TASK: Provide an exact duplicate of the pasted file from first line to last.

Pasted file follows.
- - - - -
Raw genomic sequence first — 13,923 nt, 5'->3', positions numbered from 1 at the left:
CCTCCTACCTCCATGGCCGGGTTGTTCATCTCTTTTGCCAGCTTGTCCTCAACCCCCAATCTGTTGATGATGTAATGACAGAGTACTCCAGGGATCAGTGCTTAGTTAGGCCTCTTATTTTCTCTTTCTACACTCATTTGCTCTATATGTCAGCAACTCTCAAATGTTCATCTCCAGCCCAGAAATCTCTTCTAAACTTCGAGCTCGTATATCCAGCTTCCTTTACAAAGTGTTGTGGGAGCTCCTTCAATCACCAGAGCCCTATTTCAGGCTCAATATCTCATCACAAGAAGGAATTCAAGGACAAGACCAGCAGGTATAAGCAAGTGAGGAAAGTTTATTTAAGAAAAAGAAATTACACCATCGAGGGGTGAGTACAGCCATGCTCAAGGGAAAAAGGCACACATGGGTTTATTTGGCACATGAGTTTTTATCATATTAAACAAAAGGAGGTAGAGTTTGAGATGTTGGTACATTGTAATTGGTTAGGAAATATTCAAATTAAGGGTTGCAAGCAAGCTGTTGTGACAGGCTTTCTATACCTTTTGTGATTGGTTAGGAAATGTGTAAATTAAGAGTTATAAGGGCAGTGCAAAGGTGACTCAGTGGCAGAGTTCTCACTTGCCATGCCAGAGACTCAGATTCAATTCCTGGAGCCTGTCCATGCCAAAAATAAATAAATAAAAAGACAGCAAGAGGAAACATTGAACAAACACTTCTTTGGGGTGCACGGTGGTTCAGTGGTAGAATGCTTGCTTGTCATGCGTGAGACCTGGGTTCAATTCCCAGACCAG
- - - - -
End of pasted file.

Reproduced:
Raw genomic sequence first — 13,923 nt, 5'->3', positions numbered from 1 at the left:
CCTCCTACCTCCATGGCCGGGTTGTTCATCTCTTTTGCCAGCTTGTCCTCAACCCCCAATCTGTTGATGATGTAATGACAGAGTACTCCAGGGATCAGTGCTTAGTTAGGCCTCTTATTTTCTCTTTCTACACTCATTTGCTCTATATGTCAGCAACTCTCAAATGTTCATCTCCAGCCCAGAAATCTCTTCTAAACTTCGAGCTCGTATATCCAGCTTCCTTTACAAAGTGTTGTGGGAGCTCCTTCAATCACCAGAGCCCTATTTCAGGCTCAATATCTCATCACAAGAAGGAATTCAAGGACAAGACCAGCAGGTATAAGCAAGTGAGGAAAGTTTATTTAAGAAAAAGAAATTACACCATCGAGGGGTGAGTACAGCCATGCTCAAGGGAAAAAGGCACACATGGGTTTATTTGGCACATGAGTTTTTATCATATTAAACAAAAGGAGGTAGAGTTTGAGATGTTGGTACATTGTAATTGGTTAGGAAATATTCAAATTAAGGGTTGCAAGCAAGCTGTTGTGACAGGCTTTCTATACCTTTTGTGATTGGTTAGGAAATGTGTAAATTAAGAGTTATAAGGGCAGTGCAAAGGTGACTCAGTGGCAGAGTTCTCACTTGCCATGCCAGAGACTCAGATTCAATTCCTGGAGCCTGTCCATGCCAAAAATAAATAAATAAAAAGACAGCAAGAGGAAACATTGAACAAACACTTCTTTGGGGTGCACGGTGGTTCAGTGGTAGAATGCTTGCTTGTCATGCGTGAGACCTGGGTTCAATTCCCAGACCAG